LGBT characters don’t have the best track records in comics, and so when one passes from the printed page, people get angry. Because Cullen Bunn had done such a great job of creating a new character that his readers loved, the art of the story arc was widely forgotten in the face of our loss. I’ll admit I was pretty disappointed to see Annabelle fall; since it happened so close after July 4th, I almost wrote a bit comparing her death with that of the ill-fated Freedom Ring from Robert Kirkman’s run on Marvel Team-Up. The passionate masses of Tumblr were furious with Annabelle’s seemingly hasty exit from the book and voiced their opinions to each other and Mr. Bunn directly. For what it was worth, he wrote a personal response to explain the dramatic purpose of the story arc to that point and asked for the readers to trust him.

A mere 21 days later, the next Fearless Defenders issue rewarded that trust with a questing Valkyrie teaming up with Clea to bring back Annabelle Riggs. Thanks to a personal sacrifice from Valkyrie, she and Annabelle now time-share a body in the best Donald Blake/Thor tradition. This is a fantastic plot twist that brings back another time-honored trope that should be fun to see play out in future pages of Fearless Defenders for those who trusted the creative team enough to keep reading. However, I must assume not everyone decided to keep reading, and I wonder how those angry readers from last issue must feel. Are they still betrayed? Do they backpedal away from the more passionate declarations of “fridging”? Have they really given up on the book after last issue’s dramatic death and walked away from this plot twist? And does this new wrinkle in the story cheat us out of another opportunity for finality? Will readers be placated or will some have their trust in the narrative ruined in some fashion?

Trusting fiction is harder than it looks. Considering comics are unique in how linear they are and constantly continuing stories that will live on long after some of us are gone, there are always going to be weird twists and turns to their adventures. These twists and turns will be so constant that they will actually rewrite how this fictitious reality works. Death isn’t an ending in comics; it’s just a transition, and it’s important to remember that as these stories and characters evolve around us. At the same time, the best writing will make us forget all of that and toss away the rules of their reality to mistake it for our own. If a horror movie makes you jump or shriek in the theaters as you watch, then it’s worth the ticket to be a part of that experience; it’s done its job. With the right amount of trust in the creative team, comics can be the same way.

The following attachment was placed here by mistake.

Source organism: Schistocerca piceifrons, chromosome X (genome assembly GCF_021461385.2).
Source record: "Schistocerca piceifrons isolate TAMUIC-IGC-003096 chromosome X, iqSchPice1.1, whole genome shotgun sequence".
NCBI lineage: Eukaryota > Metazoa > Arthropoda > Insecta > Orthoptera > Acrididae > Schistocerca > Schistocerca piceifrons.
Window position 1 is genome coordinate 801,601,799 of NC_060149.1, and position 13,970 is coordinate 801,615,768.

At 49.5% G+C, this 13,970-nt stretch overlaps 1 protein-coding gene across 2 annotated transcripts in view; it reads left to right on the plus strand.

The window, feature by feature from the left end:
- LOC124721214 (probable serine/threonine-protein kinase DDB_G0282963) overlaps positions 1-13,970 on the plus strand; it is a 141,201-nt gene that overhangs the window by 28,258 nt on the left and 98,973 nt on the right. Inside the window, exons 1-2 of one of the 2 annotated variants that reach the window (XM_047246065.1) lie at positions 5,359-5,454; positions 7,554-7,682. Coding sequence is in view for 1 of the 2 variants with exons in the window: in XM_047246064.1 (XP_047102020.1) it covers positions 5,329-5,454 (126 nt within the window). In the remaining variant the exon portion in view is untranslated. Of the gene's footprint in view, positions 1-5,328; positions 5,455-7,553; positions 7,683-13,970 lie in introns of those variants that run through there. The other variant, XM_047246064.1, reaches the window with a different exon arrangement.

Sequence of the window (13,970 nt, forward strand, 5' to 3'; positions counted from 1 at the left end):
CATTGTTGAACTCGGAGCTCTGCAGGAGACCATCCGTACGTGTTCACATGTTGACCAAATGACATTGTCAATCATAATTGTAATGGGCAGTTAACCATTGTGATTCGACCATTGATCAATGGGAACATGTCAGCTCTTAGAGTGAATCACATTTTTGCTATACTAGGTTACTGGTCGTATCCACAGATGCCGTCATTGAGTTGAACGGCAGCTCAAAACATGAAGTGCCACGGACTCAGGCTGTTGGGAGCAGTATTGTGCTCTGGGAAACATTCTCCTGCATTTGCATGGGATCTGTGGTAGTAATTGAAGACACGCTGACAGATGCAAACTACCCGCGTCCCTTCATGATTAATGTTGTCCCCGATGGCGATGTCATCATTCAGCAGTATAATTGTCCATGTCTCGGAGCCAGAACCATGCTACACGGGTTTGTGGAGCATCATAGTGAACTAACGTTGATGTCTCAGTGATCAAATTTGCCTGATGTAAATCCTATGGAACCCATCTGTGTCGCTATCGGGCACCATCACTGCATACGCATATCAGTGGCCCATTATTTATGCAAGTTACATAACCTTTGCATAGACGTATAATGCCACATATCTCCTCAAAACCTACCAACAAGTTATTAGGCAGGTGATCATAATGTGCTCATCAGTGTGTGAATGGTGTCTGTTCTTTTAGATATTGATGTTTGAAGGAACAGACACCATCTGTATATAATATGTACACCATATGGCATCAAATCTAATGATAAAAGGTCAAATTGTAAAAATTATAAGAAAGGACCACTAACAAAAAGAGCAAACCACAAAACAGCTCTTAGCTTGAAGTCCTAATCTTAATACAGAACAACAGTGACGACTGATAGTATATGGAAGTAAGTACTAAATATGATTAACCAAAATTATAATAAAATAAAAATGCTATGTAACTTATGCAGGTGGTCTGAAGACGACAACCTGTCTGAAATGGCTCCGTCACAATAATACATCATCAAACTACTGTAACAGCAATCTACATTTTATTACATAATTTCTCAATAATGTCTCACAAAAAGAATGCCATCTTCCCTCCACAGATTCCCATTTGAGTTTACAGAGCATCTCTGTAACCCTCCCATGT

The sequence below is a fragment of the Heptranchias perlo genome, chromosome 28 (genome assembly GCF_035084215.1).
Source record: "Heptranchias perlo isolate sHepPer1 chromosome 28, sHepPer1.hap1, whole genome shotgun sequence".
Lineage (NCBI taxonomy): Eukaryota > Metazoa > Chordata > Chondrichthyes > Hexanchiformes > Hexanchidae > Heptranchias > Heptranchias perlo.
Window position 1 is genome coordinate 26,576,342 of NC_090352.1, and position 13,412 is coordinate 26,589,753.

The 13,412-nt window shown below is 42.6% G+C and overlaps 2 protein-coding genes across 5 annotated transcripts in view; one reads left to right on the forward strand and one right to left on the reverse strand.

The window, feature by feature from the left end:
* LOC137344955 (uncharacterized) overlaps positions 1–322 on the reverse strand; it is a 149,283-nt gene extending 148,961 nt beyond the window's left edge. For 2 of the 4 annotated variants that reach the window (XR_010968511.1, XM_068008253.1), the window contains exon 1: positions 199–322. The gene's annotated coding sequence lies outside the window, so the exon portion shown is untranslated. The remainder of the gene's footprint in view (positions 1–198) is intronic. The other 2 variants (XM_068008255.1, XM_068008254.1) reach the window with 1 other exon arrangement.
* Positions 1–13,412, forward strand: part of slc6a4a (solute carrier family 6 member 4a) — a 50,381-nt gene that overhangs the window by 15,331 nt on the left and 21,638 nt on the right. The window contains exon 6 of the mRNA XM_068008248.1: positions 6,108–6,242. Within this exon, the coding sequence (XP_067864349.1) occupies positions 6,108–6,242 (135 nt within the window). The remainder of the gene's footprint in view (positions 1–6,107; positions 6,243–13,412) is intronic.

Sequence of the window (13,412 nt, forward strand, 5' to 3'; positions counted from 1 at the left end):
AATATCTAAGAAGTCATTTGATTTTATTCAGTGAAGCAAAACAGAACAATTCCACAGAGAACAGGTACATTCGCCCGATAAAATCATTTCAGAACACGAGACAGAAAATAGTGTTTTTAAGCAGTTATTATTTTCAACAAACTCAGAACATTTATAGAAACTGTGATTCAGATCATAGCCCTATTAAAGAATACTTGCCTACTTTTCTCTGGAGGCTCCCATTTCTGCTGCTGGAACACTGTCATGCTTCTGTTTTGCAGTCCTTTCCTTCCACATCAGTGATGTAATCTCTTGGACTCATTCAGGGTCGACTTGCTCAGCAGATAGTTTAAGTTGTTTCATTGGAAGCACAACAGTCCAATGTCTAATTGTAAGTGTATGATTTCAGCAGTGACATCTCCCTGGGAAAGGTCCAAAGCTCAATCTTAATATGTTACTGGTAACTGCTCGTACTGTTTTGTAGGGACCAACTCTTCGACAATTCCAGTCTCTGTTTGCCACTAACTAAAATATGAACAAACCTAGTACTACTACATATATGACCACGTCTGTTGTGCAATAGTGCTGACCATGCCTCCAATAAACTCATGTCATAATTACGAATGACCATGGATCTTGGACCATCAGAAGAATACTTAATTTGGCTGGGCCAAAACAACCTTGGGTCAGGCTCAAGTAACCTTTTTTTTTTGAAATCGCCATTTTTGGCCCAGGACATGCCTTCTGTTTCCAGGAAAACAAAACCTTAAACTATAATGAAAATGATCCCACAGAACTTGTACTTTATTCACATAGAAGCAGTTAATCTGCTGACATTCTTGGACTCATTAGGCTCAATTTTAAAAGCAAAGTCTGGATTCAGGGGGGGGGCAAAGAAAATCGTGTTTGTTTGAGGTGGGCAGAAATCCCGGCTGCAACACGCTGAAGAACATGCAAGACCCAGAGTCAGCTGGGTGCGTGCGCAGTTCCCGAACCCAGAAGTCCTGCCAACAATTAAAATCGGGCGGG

Sometimes, dead is dead in comics, or at least dead is dead for a long time. DC’s Ralph and Sue Dibney are still dead. And if they do ever come back, it would be, as things now stand, new versions of them, so not the same characters at all, IMO.

We fall for it, every time — or at least, I do — because I don’t know if the death is for real. Sure, Superman and Batman will likely come back, but Green Arrow was dead for a long time. When they’re characters we want to read about, if they die and don’t come back in the next issue or so, we’re denied the opportunity to read more of their adventures.

Death happens in fiction all the time, but those deaths tend to be permanent. But in comics, a death that lasts a year or longer can feel just as permanent.

“However, I must assume not everyone decided to keep reading, and I wonder how those angry readers from last issue must feel.”

This reminds me of an old issue of Scott McCloud’s ZOT! series. The issue which dealt with a cast member coming out as a lesbian. The character got a happy ending at the end of the issue, but not until McCloud messed with some readers and put the last page of the story AFTER the letters page, the then-traditional end of the comic. McCloud later recounted getting letters from readers who clearly didn’t look past the letters column and thought he had ended the story with the character still unhappy and wondered if those same readers EVER looked and saw the happy ending or if in their fit of anger, they missed out on the good stuff and to this day still grumble about that “damned ZOT comic.”

How can anybody “fall for it”? Nobody stays dead at Marvel or DC. These days a temporary death is as inevitable as the next costume change.

Uncle Ben has remained dead all these years. But that’s about it.